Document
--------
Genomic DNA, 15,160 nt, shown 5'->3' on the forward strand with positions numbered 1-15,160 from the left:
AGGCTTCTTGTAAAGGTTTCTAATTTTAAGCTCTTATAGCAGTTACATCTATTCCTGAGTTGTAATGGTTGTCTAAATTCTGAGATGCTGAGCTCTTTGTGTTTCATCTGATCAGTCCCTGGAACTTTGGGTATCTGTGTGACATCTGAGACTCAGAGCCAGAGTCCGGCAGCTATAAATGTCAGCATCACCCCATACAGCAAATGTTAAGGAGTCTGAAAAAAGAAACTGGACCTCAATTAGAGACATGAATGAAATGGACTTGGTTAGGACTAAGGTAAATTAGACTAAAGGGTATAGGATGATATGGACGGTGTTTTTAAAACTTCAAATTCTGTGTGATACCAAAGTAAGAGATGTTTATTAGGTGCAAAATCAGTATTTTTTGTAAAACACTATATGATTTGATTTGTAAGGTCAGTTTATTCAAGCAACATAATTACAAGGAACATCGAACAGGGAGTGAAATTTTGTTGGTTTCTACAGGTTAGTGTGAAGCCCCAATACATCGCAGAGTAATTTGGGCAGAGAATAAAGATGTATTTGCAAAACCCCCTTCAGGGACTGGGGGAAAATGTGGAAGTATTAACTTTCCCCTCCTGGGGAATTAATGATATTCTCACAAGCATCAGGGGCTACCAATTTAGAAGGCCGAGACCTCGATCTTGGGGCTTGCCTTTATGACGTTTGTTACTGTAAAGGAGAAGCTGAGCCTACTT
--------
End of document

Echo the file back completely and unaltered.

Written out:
Genomic DNA, 15,160 nt, shown 5'->3' on the forward strand with positions numbered 1-15,160 from the left:
AGGCTTCTTGTAAAGGTTTCTAATTTTAAGCTCTTATAGCAGTTACATCTATTCCTGAGTTGTAATGGTTGTCTAAATTCTGAGATGCTGAGCTCTTTGTGTTTCATCTGATCAGTCCCTGGAACTTTGGGTATCTGTGTGACATCTGAGACTCAGAGCCAGAGTCCGGCAGCTATAAATGTCAGCATCACCCCATACAGCAAATGTTAAGGAGTCTGAAAAAAGAAACTGGACCTCAATTAGAGACATGAATGAAATGGACTTGGTTAGGACTAAGGTAAATTAGACTAAAGGGTATAGGATGATATGGACGGTGTTTTTAAAACTTCAAATTCTGTGTGATACCAAAGTAAGAGATGTTTATTAGGTGCAAAATCAGTATTTTTTGTAAAACACTATATGATTTGATTTGTAAGGTCAGTTTATTCAAGCAACATAATTACAAGGAACATCGAACAGGGAGTGAAATTTTGTTGGTTTCTACAGGTTAGTGTGAAGCCCCAATACATCGCAGAGTAATTTGGGCAGAGAATAAAGATGTATTTGCAAAACCCCCTTCAGGGACTGGGGGAAAATGTGGAAGTATTAACTTTCCCCTCCTGGGGAATTAATGATATTCTCACAAGCATCAGGGGCTACCAATTTAGAAGGCCGAGACCTCGATCTTGGGGCTTGCCTTTATGACGTTTGTTACTGTAAAGGAGAAGCTGAGCCTACTT